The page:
Vibrio parahaemolyticus is a bacteria native to North Atlantic waters. When ingested—usually through raw oysters—it makes people sick. Over the past several years, the number of reported cases of Vp have increased, but scientists and growers aren't sure why. This week on the Local Food Report, Elspeth Hay talks with the President of the Massachusetts Aquaculture Association and an oyster grower from Barnstable about potential reasons for the apparent increase in the occurence of vibrio illnesses, and what local oyster growers are doing to keep their product safe. 

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The Local Food Report
1:55 pm
Thu February 27, 2014

Simple Attached Greenhouse Turns Living Space Into Food

This time of year, we all crave a little green. This week on the Local Food Report, Elspeth Hay talks with Truro resident Arthur Teubner about creating an attached indoor growing space. Arthur's south facing greenhouse was inspired by his time with the New Alchemy Institute in Hatchville. You can read more on Elspeth's blog, Diary of a Locavore.

This piece is a rebroadcast from February 18, 2010.

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The Local Food Report
7:00 am
Thu February 20, 2014

2014 Guide to Seed Ordering

Credit Andrew Cummings

Every year around this time, seed catalogs start pouring in to local mailboxes. This week on the Local Food Report, Elspeth talks with Wellfleet gardener Andrew Cummings about what varieties he's ordering for the 2014 growing season. 

You can read more on Elspeth's blog, Diary of a Locavore. And you can click on these links to read her past guides to seed ordering:

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The Local Food Report
2:08 pm
Thu February 13, 2014

A Clam for the Brave of Heart

Blood Clams
Credit Elspeth Hay

"Blood Clams," The Local Food Report, by Elspeth Hay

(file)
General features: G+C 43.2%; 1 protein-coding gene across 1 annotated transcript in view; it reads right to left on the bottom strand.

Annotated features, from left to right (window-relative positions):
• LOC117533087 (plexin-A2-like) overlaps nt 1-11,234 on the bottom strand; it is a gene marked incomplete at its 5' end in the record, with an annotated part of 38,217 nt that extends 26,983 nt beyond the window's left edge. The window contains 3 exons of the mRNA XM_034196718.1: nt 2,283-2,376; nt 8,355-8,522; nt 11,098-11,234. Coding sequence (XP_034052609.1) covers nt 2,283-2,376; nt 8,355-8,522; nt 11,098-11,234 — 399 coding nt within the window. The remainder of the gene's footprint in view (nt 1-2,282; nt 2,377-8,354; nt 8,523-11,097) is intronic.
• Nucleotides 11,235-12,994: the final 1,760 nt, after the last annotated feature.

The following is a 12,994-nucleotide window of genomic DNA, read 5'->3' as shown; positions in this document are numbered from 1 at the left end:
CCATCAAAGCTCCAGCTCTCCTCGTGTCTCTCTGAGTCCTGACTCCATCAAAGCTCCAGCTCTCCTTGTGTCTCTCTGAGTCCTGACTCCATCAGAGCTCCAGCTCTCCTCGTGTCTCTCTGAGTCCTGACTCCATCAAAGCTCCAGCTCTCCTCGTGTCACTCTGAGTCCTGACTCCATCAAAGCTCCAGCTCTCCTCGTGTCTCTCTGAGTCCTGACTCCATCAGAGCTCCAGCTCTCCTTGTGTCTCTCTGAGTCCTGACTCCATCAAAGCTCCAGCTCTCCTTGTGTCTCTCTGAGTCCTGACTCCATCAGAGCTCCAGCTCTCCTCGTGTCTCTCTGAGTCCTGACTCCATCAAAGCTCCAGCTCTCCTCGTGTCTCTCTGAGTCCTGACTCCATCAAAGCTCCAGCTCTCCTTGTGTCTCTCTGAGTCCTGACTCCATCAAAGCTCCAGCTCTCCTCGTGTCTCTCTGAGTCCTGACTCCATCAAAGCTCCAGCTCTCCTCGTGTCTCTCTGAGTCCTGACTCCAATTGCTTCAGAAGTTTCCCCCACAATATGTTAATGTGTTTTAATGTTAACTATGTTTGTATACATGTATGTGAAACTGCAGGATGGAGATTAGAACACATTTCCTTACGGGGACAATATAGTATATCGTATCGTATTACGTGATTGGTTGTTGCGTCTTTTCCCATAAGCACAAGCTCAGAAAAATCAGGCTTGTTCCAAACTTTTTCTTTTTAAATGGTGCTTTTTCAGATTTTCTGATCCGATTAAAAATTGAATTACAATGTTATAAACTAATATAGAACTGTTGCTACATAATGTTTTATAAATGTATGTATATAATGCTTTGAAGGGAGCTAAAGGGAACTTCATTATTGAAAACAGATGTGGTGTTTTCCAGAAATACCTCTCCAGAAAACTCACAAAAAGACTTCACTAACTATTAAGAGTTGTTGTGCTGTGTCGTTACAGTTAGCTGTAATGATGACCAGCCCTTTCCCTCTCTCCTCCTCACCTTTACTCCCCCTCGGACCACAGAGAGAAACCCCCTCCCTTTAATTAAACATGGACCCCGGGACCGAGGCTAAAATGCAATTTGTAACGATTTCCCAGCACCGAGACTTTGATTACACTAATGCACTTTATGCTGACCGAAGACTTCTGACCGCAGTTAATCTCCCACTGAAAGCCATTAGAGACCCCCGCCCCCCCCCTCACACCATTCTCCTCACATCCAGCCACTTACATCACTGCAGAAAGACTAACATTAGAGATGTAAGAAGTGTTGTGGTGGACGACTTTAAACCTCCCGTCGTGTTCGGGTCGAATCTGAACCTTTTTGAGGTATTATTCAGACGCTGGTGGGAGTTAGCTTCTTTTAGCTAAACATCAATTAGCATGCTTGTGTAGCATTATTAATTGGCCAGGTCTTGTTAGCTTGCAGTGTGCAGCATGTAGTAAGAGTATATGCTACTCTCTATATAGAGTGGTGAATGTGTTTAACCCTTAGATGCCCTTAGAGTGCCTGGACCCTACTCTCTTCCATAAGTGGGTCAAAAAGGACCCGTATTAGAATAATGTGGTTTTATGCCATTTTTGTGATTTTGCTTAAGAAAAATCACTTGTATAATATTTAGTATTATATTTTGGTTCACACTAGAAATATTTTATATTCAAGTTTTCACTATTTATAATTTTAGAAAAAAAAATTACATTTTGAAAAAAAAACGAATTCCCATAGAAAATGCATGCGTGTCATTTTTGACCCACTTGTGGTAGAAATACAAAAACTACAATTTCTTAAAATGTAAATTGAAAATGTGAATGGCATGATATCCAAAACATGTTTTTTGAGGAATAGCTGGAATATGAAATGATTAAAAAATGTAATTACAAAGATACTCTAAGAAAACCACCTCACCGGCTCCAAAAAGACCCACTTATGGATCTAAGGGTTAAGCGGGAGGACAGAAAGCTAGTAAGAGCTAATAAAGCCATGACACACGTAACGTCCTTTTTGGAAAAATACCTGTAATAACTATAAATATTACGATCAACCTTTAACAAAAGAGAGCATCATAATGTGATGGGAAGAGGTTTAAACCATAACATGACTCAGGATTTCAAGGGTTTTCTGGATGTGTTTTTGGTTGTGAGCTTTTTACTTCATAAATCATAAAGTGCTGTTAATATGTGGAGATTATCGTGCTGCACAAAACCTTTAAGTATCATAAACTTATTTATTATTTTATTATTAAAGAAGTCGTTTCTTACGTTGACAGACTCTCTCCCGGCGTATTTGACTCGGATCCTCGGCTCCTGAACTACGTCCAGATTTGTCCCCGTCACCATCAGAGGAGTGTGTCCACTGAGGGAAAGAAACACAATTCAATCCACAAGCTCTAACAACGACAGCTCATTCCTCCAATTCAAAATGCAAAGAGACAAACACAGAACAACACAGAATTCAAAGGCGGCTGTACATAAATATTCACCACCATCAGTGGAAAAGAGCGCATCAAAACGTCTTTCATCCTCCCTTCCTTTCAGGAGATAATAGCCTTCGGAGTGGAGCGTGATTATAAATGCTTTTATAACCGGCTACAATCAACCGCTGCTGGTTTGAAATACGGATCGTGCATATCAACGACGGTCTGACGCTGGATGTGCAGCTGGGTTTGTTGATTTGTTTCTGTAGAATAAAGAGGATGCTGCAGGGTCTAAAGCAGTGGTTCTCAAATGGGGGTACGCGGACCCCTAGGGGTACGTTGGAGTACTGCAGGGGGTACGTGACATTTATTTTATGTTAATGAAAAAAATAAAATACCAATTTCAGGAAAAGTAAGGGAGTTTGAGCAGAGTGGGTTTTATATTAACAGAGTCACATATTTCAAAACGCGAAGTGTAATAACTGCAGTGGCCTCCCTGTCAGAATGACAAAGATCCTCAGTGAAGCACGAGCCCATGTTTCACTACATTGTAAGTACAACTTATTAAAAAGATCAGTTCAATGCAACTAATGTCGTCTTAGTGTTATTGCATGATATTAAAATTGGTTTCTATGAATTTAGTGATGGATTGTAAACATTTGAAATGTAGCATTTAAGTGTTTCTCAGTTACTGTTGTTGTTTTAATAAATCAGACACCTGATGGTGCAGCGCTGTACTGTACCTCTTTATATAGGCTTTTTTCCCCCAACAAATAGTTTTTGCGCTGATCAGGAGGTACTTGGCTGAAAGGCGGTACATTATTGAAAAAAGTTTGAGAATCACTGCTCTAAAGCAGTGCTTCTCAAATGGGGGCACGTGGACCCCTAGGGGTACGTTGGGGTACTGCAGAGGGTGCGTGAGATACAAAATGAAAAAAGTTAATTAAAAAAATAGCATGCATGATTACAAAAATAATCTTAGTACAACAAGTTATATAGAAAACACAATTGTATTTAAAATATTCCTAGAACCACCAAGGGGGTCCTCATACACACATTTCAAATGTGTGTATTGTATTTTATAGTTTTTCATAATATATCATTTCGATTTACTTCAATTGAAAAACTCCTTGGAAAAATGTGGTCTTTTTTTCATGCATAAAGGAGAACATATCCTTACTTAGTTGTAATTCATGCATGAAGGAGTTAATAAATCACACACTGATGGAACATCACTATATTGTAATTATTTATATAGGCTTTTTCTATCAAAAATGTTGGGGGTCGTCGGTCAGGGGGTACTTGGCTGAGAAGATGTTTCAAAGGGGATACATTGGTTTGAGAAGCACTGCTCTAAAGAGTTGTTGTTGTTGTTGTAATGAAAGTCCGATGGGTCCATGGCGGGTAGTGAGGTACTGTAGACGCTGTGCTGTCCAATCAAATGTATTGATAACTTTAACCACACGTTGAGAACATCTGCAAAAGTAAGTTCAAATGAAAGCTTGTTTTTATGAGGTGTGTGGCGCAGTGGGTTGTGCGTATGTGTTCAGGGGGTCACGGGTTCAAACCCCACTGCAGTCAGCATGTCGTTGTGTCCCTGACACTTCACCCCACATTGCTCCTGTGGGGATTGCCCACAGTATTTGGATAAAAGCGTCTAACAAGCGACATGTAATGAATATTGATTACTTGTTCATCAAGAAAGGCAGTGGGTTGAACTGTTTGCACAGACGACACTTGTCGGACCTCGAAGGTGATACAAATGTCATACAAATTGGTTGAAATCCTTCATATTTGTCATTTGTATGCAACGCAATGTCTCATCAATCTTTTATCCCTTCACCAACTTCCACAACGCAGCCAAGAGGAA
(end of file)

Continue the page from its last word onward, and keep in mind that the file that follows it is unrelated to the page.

They are hairy on the outside. Blood spills out when you open them. On The Local Food Report, Elspeth Hay investigates the often off-putting blood clam. And she discovers them - once you get past the blood and the visceral appearance - hearty and delicious.

Find out more about blood clams, and see Elspeth's recipe, on her blog, Diary of a Locavore

The Local Food Report
7:00 am
Thu February 6, 2014

"Harvest of the Month" Brings Massachusetts Food to Cape & Islands Schools

Credit Elspeth Hay

Sourcing local food can be a lot of work for school cafeteria directors, and they already have a tough job. A new statewide program aims to make the process easier: it's called Harvest of the Month, and it's run by the Massachusetts Farm to School Project. This week on the Local Food Report, Elspeth Hay talks with Wellfleet Elementary Cafeteria Manager Tonya Felix about how the program has helped her put local food on the menu. 

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Local Food Report
12:02 am
Fri January 31, 2014

School Lunch Finances Pose Challenge to Eating Healthy

Most schools across the country have contracts to get their meals from corporate food service providers. These providers are big, often multi-national companies that provide meals to schools, hospitals, and prisons.

They buy huge amounts of food from big, industrial farms at very low prices, making lunch inexpensive for the schools and profitable for the companies. Some schools have exclusive contracts, meaning they can only buy their food from the companies, and others have looser arrangements. Either way, school food budgets are based on these sorts of deals, which means there's very little money available for lunch.